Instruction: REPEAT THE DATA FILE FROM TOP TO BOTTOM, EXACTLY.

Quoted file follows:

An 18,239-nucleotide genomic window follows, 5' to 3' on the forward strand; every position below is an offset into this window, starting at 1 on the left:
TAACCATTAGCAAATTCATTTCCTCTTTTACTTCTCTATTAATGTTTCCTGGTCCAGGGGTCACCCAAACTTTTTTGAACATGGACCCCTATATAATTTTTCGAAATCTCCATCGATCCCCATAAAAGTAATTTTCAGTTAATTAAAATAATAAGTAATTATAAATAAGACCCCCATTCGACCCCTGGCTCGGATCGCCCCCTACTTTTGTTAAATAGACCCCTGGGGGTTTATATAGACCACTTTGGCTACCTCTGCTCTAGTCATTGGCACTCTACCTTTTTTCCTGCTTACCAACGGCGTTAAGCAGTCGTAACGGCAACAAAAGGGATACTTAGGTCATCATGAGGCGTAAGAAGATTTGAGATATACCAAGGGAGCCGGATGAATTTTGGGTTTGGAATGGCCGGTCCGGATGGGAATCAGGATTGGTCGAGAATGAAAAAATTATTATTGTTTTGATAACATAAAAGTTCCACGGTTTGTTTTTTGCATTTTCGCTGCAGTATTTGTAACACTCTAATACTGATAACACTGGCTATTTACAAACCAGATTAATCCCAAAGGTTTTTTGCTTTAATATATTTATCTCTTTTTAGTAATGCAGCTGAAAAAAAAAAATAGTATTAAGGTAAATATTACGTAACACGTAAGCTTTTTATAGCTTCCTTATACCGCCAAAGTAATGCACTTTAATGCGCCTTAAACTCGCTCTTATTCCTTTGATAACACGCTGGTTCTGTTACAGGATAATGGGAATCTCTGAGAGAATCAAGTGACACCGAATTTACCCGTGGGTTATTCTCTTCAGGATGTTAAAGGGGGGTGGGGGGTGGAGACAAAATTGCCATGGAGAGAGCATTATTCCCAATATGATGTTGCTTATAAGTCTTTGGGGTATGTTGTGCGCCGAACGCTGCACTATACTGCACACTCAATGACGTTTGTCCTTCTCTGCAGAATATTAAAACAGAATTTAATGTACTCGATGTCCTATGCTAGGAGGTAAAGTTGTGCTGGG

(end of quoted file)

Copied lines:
An 18,239-nucleotide genomic window follows, 5' to 3' on the forward strand; every position below is an offset into this window, starting at 1 on the left:
TAACCATTAGCAAATTCATTTCCTCTTTTACTTCTCTATTAATGTTTCCTGGTCCAGGGGTCACCCAAACTTTTTTGAACATGGACCCCTATATAATTTTTCGAAATCTCCATCGATCCCCATAAAAGTAATTTTCAGTTAATTAAAATAATAAGTAATTATAAATAAGACCCCCATTCGACCCCTGGCTCGGATCGCCCCCTACTTTTGTTAAATAGACCCCTGGGGGTTTATATAGACCACTTTGGCTACCTCTGCTCTAGTCATTGGCACTCTACCTTTTTTCCTGCTTACCAACGGCGTTAAGCAGTCGTAACGGCAACAAAAGGGATACTTAGGTCATCATGAGGCGTAAGAAGATTTGAGATATACCAAGGGAGCCGGATGAATTTTGGGTTTGGAATGGCCGGTCCGGATGGGAATCAGGATTGGTCGAGAATGAAAAAATTATTATTGTTTTGATAACATAAAAGTTCCACGGTTTGTTTTTTGCATTTTCGCTGCAGTATTTGTAACACTCTAATACTGATAACACTGGCTATTTACAAACCAGATTAATCCCAAAGGTTTTTTGCTTTAATATATTTATCTCTTTTTAGTAATGCAGCTGAAAAAAAAAAATAGTATTAAGGTAAATATTACGTAACACGTAAGCTTTTTATAGCTTCCTTATACCGCCAAAGTAATGCACTTTAATGCGCCTTAAACTCGCTCTTATTCCTTTGATAACACGCTGGTTCTGTTACAGGATAATGGGAATCTCTGAGAGAATCAAGTGACACCGAATTTACCCGTGGGTTATTCTCTTCAGGATGTTAAAGGGGGGTGGGGGGTGGAGACAAAATTGCCATGGAGAGAGCATTATTCCCAATATGATGTTGCTTATAAGTCTTTGGGGTATGTTGTGCGCCGAACGCTGCACTATACTGCACACTCAATGACGTTTGTCCTTCTCTGCAGAATATTAAAACAGAATTTAATGTACTCGATGTCCTATGCTAGGAGGTAAAGTTGTGCTGGG